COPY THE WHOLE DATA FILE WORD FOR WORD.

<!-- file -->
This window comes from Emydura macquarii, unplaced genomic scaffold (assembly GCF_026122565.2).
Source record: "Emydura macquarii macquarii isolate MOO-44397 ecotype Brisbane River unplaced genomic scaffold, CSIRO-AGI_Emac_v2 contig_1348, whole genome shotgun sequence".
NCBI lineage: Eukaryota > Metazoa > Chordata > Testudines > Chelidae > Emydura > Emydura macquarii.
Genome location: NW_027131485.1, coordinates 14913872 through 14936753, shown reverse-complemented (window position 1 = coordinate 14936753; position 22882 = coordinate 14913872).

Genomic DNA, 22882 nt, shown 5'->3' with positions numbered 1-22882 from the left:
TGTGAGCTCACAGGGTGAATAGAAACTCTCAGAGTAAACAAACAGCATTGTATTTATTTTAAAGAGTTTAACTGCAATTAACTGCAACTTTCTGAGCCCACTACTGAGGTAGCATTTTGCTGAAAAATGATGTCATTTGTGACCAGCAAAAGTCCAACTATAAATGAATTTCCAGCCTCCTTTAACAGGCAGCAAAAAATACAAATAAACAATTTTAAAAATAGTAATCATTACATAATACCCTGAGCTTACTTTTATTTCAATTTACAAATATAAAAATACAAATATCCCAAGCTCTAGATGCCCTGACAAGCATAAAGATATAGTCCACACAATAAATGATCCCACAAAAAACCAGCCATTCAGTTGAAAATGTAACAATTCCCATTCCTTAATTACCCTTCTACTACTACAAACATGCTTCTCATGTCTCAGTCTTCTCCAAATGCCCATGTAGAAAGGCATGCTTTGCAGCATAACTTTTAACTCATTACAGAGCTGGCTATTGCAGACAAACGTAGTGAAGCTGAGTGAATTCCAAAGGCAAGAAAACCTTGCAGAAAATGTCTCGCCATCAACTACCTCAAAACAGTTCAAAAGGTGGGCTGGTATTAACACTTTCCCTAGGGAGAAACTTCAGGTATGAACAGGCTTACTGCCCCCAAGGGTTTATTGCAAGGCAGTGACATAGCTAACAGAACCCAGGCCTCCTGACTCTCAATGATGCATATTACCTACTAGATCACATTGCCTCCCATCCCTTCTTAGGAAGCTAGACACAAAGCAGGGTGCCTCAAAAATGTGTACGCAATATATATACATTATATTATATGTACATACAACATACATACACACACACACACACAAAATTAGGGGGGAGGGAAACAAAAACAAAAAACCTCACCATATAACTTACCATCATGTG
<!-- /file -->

This window comes from Emydura macquarii, unplaced genomic scaffold (assembly GCF_026122565.2).
Source record: "Emydura macquarii macquarii isolate MOO-44397 ecotype Brisbane River unplaced genomic scaffold, CSIRO-AGI_Emac_v2 contig_1348, whole genome shotgun sequence".
NCBI lineage: Eukaryota > Metazoa > Chordata > Testudines > Chelidae > Emydura > Emydura macquarii.
Genome location: NW_027131485.1, coordinates 14913872 through 14936753, shown reverse-complemented (window position 1 = coordinate 14936753; position 22882 = coordinate 14913872).

Genomic DNA, 22882 nt, shown 5'->3' with positions numbered 1-22882 from the left:
TGTGAGCTCACAGGGTGAATAGAAACTCTCAGAGTAAACAAACAGCATTGTATTTATTTTAAAGAGTTTAACTGCAATTAACTGCAACTTTCTGAGCCCACTACTGAGGTAGCATTTTGCTGAAAAATGATGTCATTTGTGACCAGCAAAAGTCCAACTATAAATGAATTTCCAGCCTCCTTTAACAGGCAGCAAAAAATACAAATAAACAATTTTAAAAATAGTAATCATTACATAATACCCTGAGCTTACTTTTATTTCAATTTACAAATATAAAAATACAAATATCCCAAGCTCTAGATGCCCTGACAAGCATAAAGATATAGTCCACACAATAAATGATCCCACAAAAAACCAGCCATTCAGTTGAAAATGTAACAATTCCCATTCCTTAATTACCCTTCTACTACTACAAACATGCTTCTCATGTCTCAGTCTTCTCCAAATGCCCATGTAGAAAGGCATGCTTTGCAGCATAACTTTTAACTCATTACAGAGCTGGCTATTGCAGACAAACGTAGTGAAGCTGAGTGAATTCCAAAGGCAAGAAAACCTTGCAGAAAATGTCTCGCCATCAACTACCTCAAAACAGTTCAAAAGGTGGGCTGGTATTAACACTTTCCCTAGGGAGAAACTTCAGGTATGAACAGGCTTACTGCCCCCAAGGGTTTATTGCAAGGCAGTGACATAGCTAACAGAACCCAGGCCTCCTGACTCTCAATGATGCATATTACCTACTAGATCACATTGCCTCCCATCCCTTCTTAGGAAGCTAGACACAAAGCAGGGTGCCTCAAAAATGTGTACGCAATATATATACATTATATTATATGTACATACAACATACATACACACACACACACACAAAATTAGGGGGGAGGGAAACAAAAACAAAAAACCTCACCATATAACTTACCATCATGTG